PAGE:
LAS VEGAS--If you don't know what a Thunderbolt drive is, and most importantly, how vulnerable your data can be, IoSafe wants to sear that in your mind.
Following its tradition of the last three CES shows, (and as I , the maker of disaster-proof hard drives pulled off a spectacular show this year to unveil its Rugged Portable Thunderbolt drive. This time the demo came with a little twist.
The new drive itself is very similar to the previous
Since the new Thunderbolt drive comes with exactly the same disaster-proof design as the previous model (basically indestructible and susceptible to only extreme heat), IoSafe this year decided to use a Tesla coil to unveil it with some lightning bolts.
The demo took place in a large warehouse. The setup included two large cages of different sizes, made of conducting material. Inside the large cage was a 1-million-watt Tesla coil capable of generating artificial lightning bolts reaching 15 feet or more. The other cage was to house the spectators to supposedly keep them from being electrocuted or affected by the EMP. As in previous years, Robb Moore, CEO of IoSafe, took part in the demo himself, with the help of Austin Richards (aka, Dr. Megavolt) who wore a full-body Faraday suit (a suit that's made of conducting material) and operated the Tesla coil.
Similar to previous demos, a Rugged Portable Thunderbolt drive was first loaded with a few data files. After that, it was put near the Tesla coil to be struck by lightning (which was strong enough to instantly ignite wood) for a few minutes. And then, you guessed it, the drive was connected back to a Thunderbolt-enabled MacBook, and voila, the data would still be there. So predictable, I know!
But before we get to the next part, let's get one thing straight. Since the drive's casing is made out of solid metal and the person who held it to the Tesla coil was wearing a Faraday suit, all the electricity was grounded immediately, leaving the drive virtually intact, despite all the flashy effects. By the end of the lightning-zapping time, which was intended to be the main part of the demo, I felt something was amiss. The last couple of years, IoSafe's demos have included some. Comparatively, this was just a mild scratch.
And the mystery was solved with Robb's next trick, which was completely unexpected and the best part of the demo.
Prior to the event, he had asked all of us--the invited members of the press--to put our beloved computers and other electronics (except for cameras) into a large antistatic bag for "safety purposes." This bag was put on a table and grounded to the floor with two large wires. When the part with the Tesla coil was done and right before Moore was about to hook the Thunderbolt drive back to the MacBook, he, with finesse, "accidentally" tripped on the wires and pulled the entire bag into a large basin full of water that just happened to be nearby (which I originally thought would be used to test the drive against water submersion). Half of the bag sank almost instantly, causing at least one journalist to scream, "Oh my God! My work laptop! All of my work!" and everyone else to feel very uneasy, to say the least.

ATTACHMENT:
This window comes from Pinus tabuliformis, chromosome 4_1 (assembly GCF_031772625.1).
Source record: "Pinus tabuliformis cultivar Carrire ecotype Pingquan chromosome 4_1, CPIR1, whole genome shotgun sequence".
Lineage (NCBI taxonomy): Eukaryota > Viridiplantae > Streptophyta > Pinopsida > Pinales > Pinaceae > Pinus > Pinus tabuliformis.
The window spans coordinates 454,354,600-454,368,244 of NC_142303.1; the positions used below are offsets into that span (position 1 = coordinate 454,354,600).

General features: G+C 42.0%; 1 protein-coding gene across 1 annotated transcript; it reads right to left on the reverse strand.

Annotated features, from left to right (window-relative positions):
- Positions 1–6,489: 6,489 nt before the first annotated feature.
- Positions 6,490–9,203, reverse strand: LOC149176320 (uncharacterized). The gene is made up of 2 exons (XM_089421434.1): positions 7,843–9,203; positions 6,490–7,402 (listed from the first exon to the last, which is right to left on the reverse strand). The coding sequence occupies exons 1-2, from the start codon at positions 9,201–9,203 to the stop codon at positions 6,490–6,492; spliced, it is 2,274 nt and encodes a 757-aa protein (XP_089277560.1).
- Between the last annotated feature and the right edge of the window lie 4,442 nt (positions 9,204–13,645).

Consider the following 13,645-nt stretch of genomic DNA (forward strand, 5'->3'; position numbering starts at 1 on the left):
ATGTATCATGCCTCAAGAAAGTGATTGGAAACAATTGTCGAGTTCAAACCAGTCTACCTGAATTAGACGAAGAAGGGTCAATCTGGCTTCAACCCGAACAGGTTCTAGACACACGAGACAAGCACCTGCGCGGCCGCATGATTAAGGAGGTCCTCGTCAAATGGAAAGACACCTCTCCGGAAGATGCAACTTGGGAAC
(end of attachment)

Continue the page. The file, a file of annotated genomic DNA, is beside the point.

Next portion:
Leaving the crowd a few long seconds for the uneasiness to grow and sink in, Moore then showed us another identical bag, hidden in a corner, and said "Well, we have the backup, guys!" As it turned out, the original bag, which housed our precious tools, was swapped out with an identical bag when we were busy watching the Tesla coil. The whole fancy show was just a diversion for Moore's last trick to show us how vulnerable our data could be. And that's the gist of the demo. And yes, the drive was later indeed plugged in and the data was found intact.
It's not fun to be tricked, but Moore did offer the spectators to experience, for a few moments, the real pain of losing data and the great relief to know that all is not lost.
"The Tesla coil is just for show; hope everybody enjoyed it," Moore said at the end. "Saving data can be a beautiful thing."
The Rugged Portable Thunderbolt is slated to be available in the second quarter of 2012, with the 500GB hard-drive-based version costing some $500. The pricing of the SSD version will be announced when the product becomes available, and my guess is it won't be cheap. The price, however, includes IoSafe's one-year data recovery plan that covers up to $5,000 worth of damage.
While IoSafe didn't announce anything at the beginning of CES 2012, making my job a little harder, its timing of the demo toward the end of the show helps end it with a bang. (For details of the demo, check out the included slideshow and the raw video of the zapping part.)
By the way, whether you think you're going to need (or can afford) an IoSafe external drive, make sure you back up your important data today.